James Manalo

The Seedling, by James Ryan Manalo

By James Ryan Manalo

We are seedlings kept in a basket.

The Master sets us out on a doorstep. Some of us catch the sunshine, but only a few of us; most of us are deprived of the sunlight. When the sprinkling of water reaches us, little will be fought over by many. While the privileged seeds are well-watered and have plenty of exposure to sunlight, the other seeds are kept under the shade, and the roots of the privileged seeds reach us taking in more water that could have been ours.

One day, the wind blew strong. Some seeds chose to stay in the basket and became contented with the way things are. They are comfortable with little water and sunlight and being kept in the shade.

Others let the winds toss them away. It is painful and difficult, but that is the only way to the abundance of water and sunlight. They land on the side of the basket where sunlight and water abounds. Slowly, they grow and their roots become well-entrenched.

A few years later, they become massive. Their leaves are like domes and they have wide trunks and roots like octopus’ tentacles. These are the seedlings who amass large amounts of water, and are the recipients of right touch of sunlight.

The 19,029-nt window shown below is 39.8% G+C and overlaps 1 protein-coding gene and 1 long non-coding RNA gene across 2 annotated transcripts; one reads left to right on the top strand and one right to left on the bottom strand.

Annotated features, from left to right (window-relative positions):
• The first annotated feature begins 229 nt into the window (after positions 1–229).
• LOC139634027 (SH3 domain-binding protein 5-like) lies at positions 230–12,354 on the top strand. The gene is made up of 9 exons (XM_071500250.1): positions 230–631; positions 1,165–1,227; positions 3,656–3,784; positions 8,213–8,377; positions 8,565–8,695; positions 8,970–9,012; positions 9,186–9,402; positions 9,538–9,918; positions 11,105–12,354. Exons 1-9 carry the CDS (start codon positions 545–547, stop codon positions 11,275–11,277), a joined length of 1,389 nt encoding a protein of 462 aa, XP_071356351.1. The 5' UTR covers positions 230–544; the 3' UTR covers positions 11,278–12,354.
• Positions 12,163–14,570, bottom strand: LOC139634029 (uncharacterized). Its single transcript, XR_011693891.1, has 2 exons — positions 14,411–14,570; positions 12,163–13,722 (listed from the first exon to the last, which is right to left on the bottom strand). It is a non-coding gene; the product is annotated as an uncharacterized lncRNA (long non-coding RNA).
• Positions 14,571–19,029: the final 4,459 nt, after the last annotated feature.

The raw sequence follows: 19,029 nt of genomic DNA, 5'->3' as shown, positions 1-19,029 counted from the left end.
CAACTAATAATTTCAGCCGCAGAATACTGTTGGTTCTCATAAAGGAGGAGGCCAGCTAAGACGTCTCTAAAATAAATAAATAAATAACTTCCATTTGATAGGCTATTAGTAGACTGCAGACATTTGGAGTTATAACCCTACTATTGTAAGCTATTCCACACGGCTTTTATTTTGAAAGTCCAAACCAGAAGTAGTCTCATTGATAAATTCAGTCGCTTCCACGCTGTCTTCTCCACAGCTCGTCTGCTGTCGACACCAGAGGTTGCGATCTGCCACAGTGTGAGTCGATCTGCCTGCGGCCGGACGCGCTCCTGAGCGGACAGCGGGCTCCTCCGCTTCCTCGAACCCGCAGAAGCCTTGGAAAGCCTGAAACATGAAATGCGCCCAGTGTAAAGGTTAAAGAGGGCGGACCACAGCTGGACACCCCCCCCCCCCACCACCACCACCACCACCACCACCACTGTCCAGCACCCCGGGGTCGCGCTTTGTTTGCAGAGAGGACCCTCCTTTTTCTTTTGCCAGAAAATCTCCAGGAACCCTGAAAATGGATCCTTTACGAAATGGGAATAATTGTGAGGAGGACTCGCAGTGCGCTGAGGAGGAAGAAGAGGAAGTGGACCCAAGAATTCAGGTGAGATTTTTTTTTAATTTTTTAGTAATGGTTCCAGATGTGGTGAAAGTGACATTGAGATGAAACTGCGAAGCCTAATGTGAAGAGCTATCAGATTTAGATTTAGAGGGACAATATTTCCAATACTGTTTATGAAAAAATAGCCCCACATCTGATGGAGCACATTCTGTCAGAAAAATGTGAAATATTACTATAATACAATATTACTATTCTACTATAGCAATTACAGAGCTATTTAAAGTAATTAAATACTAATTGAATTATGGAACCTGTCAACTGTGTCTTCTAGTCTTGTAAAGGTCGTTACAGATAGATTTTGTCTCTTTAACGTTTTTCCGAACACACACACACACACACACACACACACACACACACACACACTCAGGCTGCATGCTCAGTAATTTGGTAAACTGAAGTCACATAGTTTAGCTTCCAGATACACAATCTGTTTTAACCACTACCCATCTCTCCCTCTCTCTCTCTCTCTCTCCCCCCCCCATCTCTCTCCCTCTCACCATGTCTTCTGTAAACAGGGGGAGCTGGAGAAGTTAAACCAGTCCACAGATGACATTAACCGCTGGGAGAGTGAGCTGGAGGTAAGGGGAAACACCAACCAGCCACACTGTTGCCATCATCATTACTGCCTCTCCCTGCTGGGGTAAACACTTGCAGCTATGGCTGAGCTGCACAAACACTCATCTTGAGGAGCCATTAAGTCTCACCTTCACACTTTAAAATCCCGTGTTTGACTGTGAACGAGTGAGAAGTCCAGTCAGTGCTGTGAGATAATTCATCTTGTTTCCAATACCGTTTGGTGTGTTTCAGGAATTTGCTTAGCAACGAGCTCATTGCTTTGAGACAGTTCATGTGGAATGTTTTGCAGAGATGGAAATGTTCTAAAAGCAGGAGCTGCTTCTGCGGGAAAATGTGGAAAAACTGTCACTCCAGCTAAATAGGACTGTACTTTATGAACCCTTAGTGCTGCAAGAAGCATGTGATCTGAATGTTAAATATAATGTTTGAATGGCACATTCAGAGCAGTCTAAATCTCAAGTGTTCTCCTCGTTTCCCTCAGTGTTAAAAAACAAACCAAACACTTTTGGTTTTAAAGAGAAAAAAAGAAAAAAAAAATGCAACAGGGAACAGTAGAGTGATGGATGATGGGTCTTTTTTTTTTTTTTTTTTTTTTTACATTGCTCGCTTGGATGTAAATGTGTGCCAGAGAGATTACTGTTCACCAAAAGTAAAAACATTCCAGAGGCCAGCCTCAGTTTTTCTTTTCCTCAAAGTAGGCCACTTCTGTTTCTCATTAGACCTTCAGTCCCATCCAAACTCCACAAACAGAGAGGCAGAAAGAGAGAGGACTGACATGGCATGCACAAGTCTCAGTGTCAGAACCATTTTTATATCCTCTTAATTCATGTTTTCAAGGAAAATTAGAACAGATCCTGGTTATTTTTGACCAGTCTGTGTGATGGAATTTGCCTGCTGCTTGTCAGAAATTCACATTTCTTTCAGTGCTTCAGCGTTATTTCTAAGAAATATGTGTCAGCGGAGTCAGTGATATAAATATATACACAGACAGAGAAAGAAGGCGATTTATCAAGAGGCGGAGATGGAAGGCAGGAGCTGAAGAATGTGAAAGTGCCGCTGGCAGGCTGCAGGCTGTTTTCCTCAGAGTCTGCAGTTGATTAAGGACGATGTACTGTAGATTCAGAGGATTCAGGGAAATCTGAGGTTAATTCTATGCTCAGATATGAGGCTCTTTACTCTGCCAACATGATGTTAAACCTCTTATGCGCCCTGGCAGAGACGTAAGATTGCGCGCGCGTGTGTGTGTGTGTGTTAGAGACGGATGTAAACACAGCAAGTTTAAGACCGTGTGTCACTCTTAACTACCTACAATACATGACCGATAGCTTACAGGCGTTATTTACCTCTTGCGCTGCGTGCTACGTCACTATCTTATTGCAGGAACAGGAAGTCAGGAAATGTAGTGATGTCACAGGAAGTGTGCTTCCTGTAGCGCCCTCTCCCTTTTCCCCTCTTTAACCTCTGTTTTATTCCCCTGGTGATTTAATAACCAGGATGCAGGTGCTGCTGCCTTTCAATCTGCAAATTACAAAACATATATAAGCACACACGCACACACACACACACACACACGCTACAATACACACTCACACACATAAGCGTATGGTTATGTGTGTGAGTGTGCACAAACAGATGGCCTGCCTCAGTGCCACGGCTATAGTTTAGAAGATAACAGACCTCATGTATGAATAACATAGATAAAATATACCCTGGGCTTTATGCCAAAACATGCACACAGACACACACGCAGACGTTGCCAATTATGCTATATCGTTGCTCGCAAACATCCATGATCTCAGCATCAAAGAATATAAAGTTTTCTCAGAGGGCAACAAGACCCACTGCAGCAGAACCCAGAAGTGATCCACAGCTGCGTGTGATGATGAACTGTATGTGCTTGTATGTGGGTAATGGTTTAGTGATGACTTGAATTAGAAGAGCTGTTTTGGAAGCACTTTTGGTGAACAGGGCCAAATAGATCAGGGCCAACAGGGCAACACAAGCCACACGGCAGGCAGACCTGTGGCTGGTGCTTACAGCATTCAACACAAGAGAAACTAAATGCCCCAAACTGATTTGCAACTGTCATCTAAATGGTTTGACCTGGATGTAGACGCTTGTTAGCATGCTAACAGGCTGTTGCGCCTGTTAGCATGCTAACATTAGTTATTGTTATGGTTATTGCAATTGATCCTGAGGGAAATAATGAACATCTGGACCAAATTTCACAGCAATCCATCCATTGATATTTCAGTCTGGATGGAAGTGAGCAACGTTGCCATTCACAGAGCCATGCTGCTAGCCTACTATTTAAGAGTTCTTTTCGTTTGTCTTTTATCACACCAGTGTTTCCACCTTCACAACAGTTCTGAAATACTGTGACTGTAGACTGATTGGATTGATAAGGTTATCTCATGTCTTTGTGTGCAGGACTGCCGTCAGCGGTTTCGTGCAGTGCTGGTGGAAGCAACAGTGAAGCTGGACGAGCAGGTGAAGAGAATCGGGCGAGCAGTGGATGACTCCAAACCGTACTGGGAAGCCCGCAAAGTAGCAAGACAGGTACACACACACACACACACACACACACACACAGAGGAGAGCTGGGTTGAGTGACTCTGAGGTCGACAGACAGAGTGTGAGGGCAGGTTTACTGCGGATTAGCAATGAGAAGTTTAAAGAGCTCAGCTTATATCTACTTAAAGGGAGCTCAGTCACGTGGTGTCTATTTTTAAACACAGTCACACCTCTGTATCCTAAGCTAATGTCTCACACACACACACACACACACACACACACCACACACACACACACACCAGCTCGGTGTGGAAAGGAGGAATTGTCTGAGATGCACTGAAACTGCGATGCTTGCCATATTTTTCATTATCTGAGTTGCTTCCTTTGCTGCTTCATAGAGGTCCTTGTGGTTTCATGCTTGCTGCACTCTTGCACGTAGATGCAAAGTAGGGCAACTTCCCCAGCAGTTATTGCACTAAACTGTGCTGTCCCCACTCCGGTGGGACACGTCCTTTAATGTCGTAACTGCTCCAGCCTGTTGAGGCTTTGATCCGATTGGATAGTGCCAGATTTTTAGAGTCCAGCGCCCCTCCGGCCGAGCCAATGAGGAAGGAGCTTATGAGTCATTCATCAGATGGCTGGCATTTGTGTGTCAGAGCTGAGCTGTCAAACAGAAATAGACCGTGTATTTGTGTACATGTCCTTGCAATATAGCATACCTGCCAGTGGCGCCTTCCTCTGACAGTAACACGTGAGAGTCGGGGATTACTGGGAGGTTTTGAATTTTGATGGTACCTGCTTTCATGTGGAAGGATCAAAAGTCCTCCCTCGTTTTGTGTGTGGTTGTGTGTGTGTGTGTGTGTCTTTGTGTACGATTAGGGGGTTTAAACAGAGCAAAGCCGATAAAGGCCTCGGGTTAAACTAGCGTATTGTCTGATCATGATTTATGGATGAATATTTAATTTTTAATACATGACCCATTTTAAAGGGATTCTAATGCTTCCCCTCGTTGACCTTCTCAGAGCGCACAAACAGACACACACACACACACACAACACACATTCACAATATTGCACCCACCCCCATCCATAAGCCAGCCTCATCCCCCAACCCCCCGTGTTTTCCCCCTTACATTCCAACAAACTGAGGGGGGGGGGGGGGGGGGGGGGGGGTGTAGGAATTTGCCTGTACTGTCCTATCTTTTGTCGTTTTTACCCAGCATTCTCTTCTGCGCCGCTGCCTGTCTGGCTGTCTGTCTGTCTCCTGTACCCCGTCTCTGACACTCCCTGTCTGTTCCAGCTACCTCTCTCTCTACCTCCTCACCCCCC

They now protect old people from the sweltering sun. During rainy days, they make sure the water will not reach dangerous levels. They are happily hosting birds who build nests in their branches and give them food with their fruits.

I was once a seedling deprived of water and sunlight, which stunted my growth. I almost never made it out of the basket, if I didn’t let myself away with the wind.
Sure, the winds will get stronger as I grow inch by inch. The waters that are coming might be colossal waves. The combination of wind and water might uproot me altogether. But the birds I let live under my leaves have scattered some of my seeds. The old people who relieved under the cool of my shade might nourish me after the calamity.

We are all born a seedling. Some never sprout a leaf. Some wither under the tremendous heat. Some bloat on an excessive stay in the water. But few become trees that give shelter. Few welcome birds to live under their leaves. And those trees who are impatient to grow fast are chopped down by loggers.

The Master might set us out on an unfavorable place in the basket, but it is the duty of a good seed to get out of the basket and set their roots elsewhere.


James Ryan Manalo
is originally from the Philippines and has been an aspiring writer since elementary school.
James now lives in Calgary with his wife and son.

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